Rebecca “Amanda” Youngbird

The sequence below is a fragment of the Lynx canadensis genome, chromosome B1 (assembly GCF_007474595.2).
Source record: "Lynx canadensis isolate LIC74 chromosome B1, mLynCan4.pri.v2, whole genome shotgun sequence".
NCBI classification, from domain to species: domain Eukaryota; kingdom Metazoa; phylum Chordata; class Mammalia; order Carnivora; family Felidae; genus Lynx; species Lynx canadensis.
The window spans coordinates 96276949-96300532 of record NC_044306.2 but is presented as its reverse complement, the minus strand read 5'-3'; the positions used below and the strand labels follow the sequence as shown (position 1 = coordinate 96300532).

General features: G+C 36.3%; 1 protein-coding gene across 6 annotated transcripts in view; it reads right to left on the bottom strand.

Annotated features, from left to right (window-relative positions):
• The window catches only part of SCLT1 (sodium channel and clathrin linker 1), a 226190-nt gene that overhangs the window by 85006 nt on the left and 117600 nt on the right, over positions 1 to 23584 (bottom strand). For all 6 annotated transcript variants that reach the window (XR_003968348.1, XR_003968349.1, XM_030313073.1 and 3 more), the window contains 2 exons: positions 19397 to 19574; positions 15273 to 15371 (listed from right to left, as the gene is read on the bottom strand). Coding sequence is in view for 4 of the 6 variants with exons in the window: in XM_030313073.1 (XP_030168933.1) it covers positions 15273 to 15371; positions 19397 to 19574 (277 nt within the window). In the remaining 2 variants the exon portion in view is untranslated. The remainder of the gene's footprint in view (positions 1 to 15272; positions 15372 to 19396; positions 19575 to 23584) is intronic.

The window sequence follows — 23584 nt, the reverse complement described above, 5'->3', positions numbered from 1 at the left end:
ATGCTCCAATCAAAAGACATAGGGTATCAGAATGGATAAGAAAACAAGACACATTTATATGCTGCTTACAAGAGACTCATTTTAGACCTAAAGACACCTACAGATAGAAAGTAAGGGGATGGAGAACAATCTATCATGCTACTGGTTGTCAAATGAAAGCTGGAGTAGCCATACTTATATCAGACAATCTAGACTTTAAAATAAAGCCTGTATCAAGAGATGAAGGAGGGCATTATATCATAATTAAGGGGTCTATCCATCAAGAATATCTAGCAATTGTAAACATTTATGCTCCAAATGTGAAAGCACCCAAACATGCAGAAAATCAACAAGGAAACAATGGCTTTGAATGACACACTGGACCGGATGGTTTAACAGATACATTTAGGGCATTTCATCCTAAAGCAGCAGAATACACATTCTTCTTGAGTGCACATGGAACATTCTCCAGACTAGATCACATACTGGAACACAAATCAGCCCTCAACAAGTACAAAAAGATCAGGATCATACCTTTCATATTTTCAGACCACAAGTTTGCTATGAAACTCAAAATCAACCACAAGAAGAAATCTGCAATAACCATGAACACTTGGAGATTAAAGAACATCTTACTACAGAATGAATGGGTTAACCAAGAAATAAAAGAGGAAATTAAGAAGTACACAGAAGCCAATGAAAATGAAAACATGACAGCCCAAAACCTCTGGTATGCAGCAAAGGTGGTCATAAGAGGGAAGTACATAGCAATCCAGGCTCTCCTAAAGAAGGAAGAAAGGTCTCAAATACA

Rebecca “Amanda” Wolf Youngbird (1890–1984), the daughter of a non-Indian woman and a Cherokee man, was named Rebecca for a grandmother who walked the Trail of Tears. As a girl, she attended boarding school in Carlisle, Pennsylvania. When Youngbird returned to Cherokee in her twenties, she began experimenting with clay. Because she did not come from a line of potters, Youngbird developed a distinct and experimental style. She knew and worked with Catawba potters who had settled in Cherokee, and met renowned Pueblo potter Maria Martinez during the Southeastern Fair in Atlanta in 1934. Youngbird is credited with reintroducing blackware to Cherokee pottery, and she helped popularize the double-spouted wedding vase design, a form later adopted by Catawba potters.